When you crunch the maths, if you assume 80% of any money recived is spent a £1,000 cash injection equates to a £5,000 of spending in the wider economy and £1,000 in various peoples savings accounts. Obviously that's all very good, the problem is that many economists think that this multiplier effect won't occur because any cash injection will be saved.

By taking it's lead from the Worgl Experiment and issuing a series of vouchers that could be accepted as legal tender up until a certain date when they will be redeemable for money by a retailer, the government could make a cash injection could be made into the economy that will be guaranteed to generate a stimulus with a multiplier effect and hopefully revive the fortunes of the flagging economy.

Tuesday, December 23, 2008

Misunderstaning Ha-Joon Chang

I am a very much admirer of the work of Korean economist Ha-Joon Chang, he is considered just about the best critic of globalisation out there, for anyone interested in his work, he has blogged occasionally on CiF and also contributes to the FT's economist's forum.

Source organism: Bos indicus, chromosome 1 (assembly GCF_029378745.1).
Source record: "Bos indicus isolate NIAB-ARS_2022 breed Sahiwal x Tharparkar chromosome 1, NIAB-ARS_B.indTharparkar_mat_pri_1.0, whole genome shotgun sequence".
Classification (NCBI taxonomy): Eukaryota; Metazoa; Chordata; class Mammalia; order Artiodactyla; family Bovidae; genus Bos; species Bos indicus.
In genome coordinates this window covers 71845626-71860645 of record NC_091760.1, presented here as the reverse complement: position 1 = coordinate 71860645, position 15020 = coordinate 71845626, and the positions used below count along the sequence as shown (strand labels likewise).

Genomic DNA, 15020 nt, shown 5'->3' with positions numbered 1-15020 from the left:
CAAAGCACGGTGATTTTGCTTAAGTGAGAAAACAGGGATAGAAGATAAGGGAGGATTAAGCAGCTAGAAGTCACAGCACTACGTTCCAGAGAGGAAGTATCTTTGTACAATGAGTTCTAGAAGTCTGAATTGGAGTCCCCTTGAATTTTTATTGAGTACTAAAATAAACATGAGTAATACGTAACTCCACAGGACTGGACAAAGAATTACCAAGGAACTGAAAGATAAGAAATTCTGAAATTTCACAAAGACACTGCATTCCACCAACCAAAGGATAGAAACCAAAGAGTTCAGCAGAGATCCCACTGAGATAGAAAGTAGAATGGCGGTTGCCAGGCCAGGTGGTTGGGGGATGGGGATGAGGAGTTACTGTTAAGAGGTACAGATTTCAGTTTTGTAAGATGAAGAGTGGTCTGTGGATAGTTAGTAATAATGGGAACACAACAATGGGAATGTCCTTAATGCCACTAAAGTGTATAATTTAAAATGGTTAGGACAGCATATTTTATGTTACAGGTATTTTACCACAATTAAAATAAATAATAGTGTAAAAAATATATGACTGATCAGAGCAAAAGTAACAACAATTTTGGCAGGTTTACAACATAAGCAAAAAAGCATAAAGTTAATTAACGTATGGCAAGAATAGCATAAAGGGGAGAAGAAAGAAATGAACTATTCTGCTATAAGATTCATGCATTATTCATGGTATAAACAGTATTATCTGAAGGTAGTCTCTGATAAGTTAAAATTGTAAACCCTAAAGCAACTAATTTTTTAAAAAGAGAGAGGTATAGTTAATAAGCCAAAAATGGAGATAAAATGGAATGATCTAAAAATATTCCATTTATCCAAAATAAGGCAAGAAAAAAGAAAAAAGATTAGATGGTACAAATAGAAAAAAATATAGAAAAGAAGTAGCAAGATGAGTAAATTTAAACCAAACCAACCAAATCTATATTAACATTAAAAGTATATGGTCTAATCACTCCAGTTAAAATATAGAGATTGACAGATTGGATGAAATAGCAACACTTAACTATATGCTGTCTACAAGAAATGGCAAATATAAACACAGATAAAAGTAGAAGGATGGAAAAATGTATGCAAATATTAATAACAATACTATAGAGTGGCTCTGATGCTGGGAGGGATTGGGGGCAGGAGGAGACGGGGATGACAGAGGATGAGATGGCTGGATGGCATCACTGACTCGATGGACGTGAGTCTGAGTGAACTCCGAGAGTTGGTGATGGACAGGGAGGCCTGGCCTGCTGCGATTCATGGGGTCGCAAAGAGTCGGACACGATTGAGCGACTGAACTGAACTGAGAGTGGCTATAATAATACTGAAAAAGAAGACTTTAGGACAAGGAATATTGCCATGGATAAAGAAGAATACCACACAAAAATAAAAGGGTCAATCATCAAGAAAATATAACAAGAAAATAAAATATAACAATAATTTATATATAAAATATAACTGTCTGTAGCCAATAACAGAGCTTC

It does appear that my enthusiasm for his ideas has gathered a bit of attention, a few days ago, I linked to a Prospect article he wrote a while back criticising current attitudes to protectionism. This article appears to have come in for some criticism (Thanks to Nick for pointing this out).

I think a lot of people have misunderstood his work and the nature of his views, he doesn't suggest that countries should adopt protectionist/activist policies as a route to wealth, he simply argues that protectionist policy tools should not be explicitly ruled out as an option. He also believes that policies such as trade liberalisation are not always win win situations and that the greater opportunities that it might provide could be offset by the damage it might do to jobs and businesses.